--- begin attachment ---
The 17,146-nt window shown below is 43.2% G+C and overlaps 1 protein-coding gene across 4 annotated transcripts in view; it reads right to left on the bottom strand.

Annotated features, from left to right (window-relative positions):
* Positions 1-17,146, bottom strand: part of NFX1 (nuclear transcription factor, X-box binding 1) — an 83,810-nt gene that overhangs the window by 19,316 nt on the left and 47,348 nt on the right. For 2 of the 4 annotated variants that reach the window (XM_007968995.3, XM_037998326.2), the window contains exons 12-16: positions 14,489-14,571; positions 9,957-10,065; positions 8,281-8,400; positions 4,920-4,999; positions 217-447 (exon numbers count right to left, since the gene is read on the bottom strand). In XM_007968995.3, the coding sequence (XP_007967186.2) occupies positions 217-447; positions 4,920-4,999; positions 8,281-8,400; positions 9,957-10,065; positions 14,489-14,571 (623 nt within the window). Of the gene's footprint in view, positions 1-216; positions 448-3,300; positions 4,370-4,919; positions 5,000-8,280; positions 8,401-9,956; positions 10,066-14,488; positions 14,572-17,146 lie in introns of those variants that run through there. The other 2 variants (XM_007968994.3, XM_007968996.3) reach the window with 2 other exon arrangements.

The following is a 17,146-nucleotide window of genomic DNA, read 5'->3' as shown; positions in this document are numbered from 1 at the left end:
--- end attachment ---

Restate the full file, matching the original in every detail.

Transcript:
The 17,146-nt window shown below is 43.2% G+C and overlaps 1 protein-coding gene across 4 annotated transcripts in view; it reads right to left on the bottom strand.

Annotated features, from left to right (window-relative positions):
* Positions 1-17,146, bottom strand: part of NFX1 (nuclear transcription factor, X-box binding 1) — an 83,810-nt gene that overhangs the window by 19,316 nt on the left and 47,348 nt on the right. For 2 of the 4 annotated variants that reach the window (XM_007968995.3, XM_037998326.2), the window contains exons 12-16: positions 14,489-14,571; positions 9,957-10,065; positions 8,281-8,400; positions 4,920-4,999; positions 217-447 (exon numbers count right to left, since the gene is read on the bottom strand). In XM_007968995.3, the coding sequence (XP_007967186.2) occupies positions 217-447; positions 4,920-4,999; positions 8,281-8,400; positions 9,957-10,065; positions 14,489-14,571 (623 nt within the window). Of the gene's footprint in view, positions 1-216; positions 448-3,300; positions 4,370-4,919; positions 5,000-8,280; positions 8,401-9,956; positions 10,066-14,488; positions 14,572-17,146 lie in introns of those variants that run through there. The other 2 variants (XM_007968994.3, XM_007968996.3) reach the window with 2 other exon arrangements.

The following is a 17,146-nucleotide window of genomic DNA, read 5'->3' as shown; positions in this document are numbered from 1 at the left end: